In terms of unspent criminal convictions, in theory you can get information about these regardless of the role being applied for but under the GDPR this is where it gets quite tricky. So you still need to have a lawful basis for processing the data, and where there is no legal obligation again you will need to carry out a balancing exercise to see whether your legitimate interests are enough to outweigh the intrusion on an individual's privacy, and you also need to meet an extra condition given that this data is so sensitive. In terms of the most likely extra condition to apply that's probably processing on the grounds of substantial public interests, and this was one of the latest changes made to the Data Protection Act which came into force just before the GDPR came out so it now includes processing that's necessary for compliance with a regulatory obligation which includes obligations related to best practice as well as those set out in law. So this could potentially be really helpful for employers who don't strictly have a legal obligation to process criminal convictions data in relation to applicants but nevertheless, across their industry it is best practice to do so. For example, if employees will be handling lots of sensitive financial data. This is an area where we're still waiting on Information Commissioner's Office (ICO) guidance and I think that's partly because the change came in so late in the day, so hopefully they'll be able to give us some more guidance to help employers who do tend to carry out criminal records checks. But in any case I think the practice of carrying out blanket checks regardless of the role applied for in the industry in which they are working is a thing of the past.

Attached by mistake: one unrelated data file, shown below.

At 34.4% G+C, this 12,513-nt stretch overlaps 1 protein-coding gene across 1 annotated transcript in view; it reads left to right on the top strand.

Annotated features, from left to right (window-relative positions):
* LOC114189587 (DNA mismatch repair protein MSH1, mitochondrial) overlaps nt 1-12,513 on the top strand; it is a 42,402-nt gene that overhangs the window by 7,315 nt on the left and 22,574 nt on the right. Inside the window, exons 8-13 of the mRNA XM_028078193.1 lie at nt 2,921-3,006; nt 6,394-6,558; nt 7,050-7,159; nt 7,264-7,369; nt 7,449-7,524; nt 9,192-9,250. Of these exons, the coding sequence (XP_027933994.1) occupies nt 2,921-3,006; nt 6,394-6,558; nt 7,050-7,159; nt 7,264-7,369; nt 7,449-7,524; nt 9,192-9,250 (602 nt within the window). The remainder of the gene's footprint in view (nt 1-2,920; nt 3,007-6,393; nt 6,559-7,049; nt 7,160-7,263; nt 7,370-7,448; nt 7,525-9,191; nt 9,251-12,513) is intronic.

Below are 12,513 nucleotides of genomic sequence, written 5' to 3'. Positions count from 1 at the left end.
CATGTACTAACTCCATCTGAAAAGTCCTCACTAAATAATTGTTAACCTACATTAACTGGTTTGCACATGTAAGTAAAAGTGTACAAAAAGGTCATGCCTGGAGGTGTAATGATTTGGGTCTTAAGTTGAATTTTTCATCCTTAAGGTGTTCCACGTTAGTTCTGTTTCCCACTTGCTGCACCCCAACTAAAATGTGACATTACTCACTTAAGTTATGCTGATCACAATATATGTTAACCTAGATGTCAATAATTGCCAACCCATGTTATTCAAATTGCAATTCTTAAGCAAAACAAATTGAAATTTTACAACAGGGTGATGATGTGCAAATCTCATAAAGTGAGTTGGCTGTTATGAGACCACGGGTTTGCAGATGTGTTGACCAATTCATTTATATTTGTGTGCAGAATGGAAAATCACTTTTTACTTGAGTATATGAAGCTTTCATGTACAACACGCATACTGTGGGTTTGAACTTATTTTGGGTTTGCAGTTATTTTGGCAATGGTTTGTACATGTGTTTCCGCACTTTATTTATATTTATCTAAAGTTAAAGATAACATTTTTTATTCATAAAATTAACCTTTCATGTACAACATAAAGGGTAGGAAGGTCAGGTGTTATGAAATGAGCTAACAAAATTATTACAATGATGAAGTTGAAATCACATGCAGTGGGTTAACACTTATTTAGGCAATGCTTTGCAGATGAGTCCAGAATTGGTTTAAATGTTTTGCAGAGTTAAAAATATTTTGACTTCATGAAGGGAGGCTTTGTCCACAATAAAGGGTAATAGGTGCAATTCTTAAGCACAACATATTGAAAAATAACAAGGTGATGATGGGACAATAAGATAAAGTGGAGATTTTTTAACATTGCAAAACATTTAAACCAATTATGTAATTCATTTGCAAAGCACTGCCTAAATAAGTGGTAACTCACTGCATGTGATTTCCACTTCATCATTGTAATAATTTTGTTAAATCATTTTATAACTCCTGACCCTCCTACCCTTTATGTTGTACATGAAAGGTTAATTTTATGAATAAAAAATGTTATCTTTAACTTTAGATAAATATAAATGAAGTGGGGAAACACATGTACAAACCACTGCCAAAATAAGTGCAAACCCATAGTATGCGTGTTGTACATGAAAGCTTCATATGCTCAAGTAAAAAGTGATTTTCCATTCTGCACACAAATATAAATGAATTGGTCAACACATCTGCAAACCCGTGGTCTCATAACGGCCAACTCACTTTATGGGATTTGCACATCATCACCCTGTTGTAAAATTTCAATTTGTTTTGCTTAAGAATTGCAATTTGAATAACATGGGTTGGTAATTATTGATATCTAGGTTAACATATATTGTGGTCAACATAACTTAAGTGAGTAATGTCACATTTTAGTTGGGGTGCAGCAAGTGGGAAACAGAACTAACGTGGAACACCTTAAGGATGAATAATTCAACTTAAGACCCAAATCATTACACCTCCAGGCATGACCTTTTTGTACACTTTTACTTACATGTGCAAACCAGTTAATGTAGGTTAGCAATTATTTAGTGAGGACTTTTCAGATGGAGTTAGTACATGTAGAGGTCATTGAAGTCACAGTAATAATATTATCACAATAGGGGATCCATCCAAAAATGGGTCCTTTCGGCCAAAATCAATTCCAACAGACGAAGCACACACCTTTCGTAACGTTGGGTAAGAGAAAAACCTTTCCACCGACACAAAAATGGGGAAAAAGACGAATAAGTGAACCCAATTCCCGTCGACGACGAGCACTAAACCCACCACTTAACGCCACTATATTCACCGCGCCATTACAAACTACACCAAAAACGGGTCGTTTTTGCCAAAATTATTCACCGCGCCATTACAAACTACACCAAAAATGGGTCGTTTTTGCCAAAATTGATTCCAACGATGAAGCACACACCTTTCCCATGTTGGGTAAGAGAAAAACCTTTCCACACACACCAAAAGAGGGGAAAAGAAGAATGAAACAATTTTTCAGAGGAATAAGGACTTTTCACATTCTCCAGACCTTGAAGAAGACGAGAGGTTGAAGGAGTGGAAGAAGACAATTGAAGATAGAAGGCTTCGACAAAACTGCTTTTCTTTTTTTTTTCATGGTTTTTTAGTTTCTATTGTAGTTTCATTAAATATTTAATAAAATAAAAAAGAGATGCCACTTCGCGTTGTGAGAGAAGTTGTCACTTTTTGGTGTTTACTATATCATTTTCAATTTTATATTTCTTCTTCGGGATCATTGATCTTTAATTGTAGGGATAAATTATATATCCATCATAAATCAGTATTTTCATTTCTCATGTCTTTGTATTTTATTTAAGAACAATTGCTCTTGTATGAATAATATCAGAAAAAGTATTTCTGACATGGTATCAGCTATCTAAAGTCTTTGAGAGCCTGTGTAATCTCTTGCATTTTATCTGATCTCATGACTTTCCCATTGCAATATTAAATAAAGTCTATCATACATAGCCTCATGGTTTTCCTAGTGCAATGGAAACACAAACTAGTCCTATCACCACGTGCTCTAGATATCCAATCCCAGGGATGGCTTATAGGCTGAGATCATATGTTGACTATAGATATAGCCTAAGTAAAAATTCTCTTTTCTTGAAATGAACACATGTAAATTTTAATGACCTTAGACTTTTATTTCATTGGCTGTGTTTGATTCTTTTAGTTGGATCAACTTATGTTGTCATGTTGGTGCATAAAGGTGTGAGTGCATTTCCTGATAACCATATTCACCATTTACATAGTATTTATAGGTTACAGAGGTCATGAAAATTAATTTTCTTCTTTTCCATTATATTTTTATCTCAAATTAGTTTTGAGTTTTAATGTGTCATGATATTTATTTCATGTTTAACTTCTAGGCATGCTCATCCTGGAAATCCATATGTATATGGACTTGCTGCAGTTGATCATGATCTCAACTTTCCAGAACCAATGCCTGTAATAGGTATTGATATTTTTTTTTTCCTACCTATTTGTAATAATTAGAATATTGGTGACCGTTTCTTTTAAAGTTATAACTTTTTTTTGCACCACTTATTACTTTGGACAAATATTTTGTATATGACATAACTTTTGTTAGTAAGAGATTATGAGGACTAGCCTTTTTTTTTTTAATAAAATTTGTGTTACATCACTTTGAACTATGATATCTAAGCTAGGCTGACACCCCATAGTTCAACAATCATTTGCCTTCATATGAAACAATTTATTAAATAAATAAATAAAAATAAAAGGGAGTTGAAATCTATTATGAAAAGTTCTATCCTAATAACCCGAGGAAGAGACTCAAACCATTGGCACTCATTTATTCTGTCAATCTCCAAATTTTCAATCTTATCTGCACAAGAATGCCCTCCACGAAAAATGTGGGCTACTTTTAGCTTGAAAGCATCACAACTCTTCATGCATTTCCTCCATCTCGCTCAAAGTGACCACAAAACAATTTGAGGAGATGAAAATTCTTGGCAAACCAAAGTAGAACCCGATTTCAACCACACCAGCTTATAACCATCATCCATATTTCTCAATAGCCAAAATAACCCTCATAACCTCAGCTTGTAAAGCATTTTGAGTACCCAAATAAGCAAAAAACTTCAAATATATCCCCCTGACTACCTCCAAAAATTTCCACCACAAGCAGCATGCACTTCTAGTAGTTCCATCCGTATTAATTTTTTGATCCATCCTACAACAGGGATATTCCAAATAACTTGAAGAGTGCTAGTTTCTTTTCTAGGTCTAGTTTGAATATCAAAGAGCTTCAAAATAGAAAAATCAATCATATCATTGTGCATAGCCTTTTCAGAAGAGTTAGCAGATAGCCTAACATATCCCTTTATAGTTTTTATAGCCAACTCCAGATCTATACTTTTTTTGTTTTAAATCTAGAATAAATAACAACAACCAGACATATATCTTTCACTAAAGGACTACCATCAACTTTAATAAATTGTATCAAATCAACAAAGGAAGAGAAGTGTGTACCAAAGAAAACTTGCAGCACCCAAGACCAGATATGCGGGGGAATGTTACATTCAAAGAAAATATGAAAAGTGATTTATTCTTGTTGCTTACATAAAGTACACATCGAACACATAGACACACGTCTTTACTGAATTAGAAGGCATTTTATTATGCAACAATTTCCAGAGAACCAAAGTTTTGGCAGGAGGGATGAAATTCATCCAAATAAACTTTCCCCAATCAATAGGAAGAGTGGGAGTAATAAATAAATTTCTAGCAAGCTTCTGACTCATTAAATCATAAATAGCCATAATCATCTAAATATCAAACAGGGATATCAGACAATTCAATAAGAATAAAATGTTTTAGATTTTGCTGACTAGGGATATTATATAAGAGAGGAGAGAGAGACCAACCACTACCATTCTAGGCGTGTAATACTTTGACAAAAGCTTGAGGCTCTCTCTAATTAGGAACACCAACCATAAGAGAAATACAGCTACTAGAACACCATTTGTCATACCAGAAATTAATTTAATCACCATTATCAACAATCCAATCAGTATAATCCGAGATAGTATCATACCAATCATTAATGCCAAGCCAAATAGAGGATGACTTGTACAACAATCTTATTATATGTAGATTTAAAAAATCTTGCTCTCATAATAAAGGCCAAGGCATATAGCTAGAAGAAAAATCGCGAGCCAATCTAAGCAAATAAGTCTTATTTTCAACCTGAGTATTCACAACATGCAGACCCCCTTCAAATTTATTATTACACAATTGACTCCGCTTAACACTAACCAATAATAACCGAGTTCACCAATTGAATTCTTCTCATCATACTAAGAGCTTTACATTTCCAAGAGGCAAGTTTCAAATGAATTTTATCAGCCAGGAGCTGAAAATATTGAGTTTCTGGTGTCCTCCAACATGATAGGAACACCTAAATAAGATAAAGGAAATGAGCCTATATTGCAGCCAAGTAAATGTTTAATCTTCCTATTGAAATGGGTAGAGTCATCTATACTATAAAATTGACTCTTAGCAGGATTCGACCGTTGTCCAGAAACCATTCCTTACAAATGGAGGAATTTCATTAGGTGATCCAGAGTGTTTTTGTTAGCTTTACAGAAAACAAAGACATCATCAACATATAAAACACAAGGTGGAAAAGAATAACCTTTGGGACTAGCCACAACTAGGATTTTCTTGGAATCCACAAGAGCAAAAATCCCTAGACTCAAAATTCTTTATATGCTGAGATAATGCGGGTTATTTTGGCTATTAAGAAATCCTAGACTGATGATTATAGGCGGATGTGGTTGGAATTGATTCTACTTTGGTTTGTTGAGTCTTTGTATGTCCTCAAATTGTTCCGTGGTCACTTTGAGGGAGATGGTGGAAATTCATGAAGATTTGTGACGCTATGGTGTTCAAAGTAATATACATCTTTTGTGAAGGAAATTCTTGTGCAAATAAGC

Siobhan: OK, thank you.

Another important area is that of equal opportunities monitoring. So can employers continue to monitor the equality of opportunities under the GDPR?

Alice: Yes they can do, again provided that they've got a lawful basis for doing so and that they meet one of the extra conditions in relation to special category sensitive personal data. In most cases this should be fairly straightforward for employers provided that they're taking steps to minimise the intrusion on an individual's privacy. So probably things they'd be doing anyway in terms of anonymising equal opportunities questionnaires, separating them out from the rest of the application documents. But the trickiest issue we've come across in this area is more in terms of the data mapping exercise and lots of HR teams have been quite surprised about what's happening with this equal opportunities data that's being collected across the organisation. So in lots of cases employers are routinely asking for the information but never actually do anything with it, or in other cases it is being used in slightly different ways to what the HR team working centrally would expect.